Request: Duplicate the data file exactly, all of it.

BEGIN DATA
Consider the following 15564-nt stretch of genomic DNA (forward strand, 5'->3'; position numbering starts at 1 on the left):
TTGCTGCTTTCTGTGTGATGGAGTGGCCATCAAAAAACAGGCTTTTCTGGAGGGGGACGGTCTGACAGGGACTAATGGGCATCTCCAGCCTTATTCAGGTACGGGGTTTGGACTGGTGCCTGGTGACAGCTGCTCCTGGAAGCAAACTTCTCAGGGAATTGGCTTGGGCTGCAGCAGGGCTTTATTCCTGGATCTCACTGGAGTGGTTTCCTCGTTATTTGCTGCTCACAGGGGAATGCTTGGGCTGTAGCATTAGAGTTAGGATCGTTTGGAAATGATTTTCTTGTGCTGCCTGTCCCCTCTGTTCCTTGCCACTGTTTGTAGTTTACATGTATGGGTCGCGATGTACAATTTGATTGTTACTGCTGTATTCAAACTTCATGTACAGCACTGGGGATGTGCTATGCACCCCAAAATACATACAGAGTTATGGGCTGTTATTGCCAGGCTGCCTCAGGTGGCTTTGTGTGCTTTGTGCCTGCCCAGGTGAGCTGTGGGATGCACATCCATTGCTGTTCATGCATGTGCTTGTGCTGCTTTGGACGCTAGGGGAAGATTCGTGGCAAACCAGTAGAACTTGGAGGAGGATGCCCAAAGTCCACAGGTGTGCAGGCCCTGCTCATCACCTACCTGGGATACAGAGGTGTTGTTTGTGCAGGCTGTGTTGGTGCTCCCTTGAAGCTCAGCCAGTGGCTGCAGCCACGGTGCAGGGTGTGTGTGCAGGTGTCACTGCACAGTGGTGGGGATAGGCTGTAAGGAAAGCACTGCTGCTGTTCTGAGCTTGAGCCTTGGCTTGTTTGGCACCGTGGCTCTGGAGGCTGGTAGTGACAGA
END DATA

Consider the following 15564-nt stretch of genomic DNA (forward strand, 5'->3'; position numbering starts at 1 on the left):
TTGCTGCTTTCTGTGTGATGGAGTGGCCATCAAAAAACAGGCTTTTCTGGAGGGGGACGGTCTGACAGGGACTAATGGGCATCTCCAGCCTTATTCAGGTACGGGGTTTGGACTGGTGCCTGGTGACAGCTGCTCCTGGAAGCAAACTTCTCAGGGAATTGGCTTGGGCTGCAGCAGGGCTTTATTCCTGGATCTCACTGGAGTGGTTTCCTCGTTATTTGCTGCTCACAGGGGAATGCTTGGGCTGTAGCATTAGAGTTAGGATCGTTTGGAAATGATTTTCTTGTGCTGCCTGTCCCCTCTGTTCCTTGCCACTGTTTGTAGTTTACATGTATGGGTCGCGATGTACAATTTGATTGTTACTGCTGTATTCAAACTTCATGTACAGCACTGGGGATGTGCTATGCACCCCAAAATACATACAGAGTTATGGGCTGTTATTGCCAGGCTGCCTCAGGTGGCTTTGTGTGCTTTGTGCCTGCCCAGGTGAGCTGTGGGATGCACATCCATTGCTGTTCATGCATGTGCTTGTGCTGCTTTGGACGCTAGGGGAAGATTCGTGGCAAACCAGTAGAACTTGGAGGAGGATGCCCAAAGTCCACAGGTGTGCAGGCCCTGCTCATCACCTACCTGGGATACAGAGGTGTTGTTTGTGCAGGCTGTGTTGGTGCTCCCTTGAAGCTCAGCCAGTGGCTGCAGCCACGGTGCAGGGTGTGTGTGCAGGTGTCACTGCACAGTGGTGGGGATAGGCTGTAAGGAAAGCACTGCTGCTGTTCTGAGCTTGAGCCTTGGCTTGTTTGGCACCGTGGCTCTGGAGGCTGGTAGTGACAGA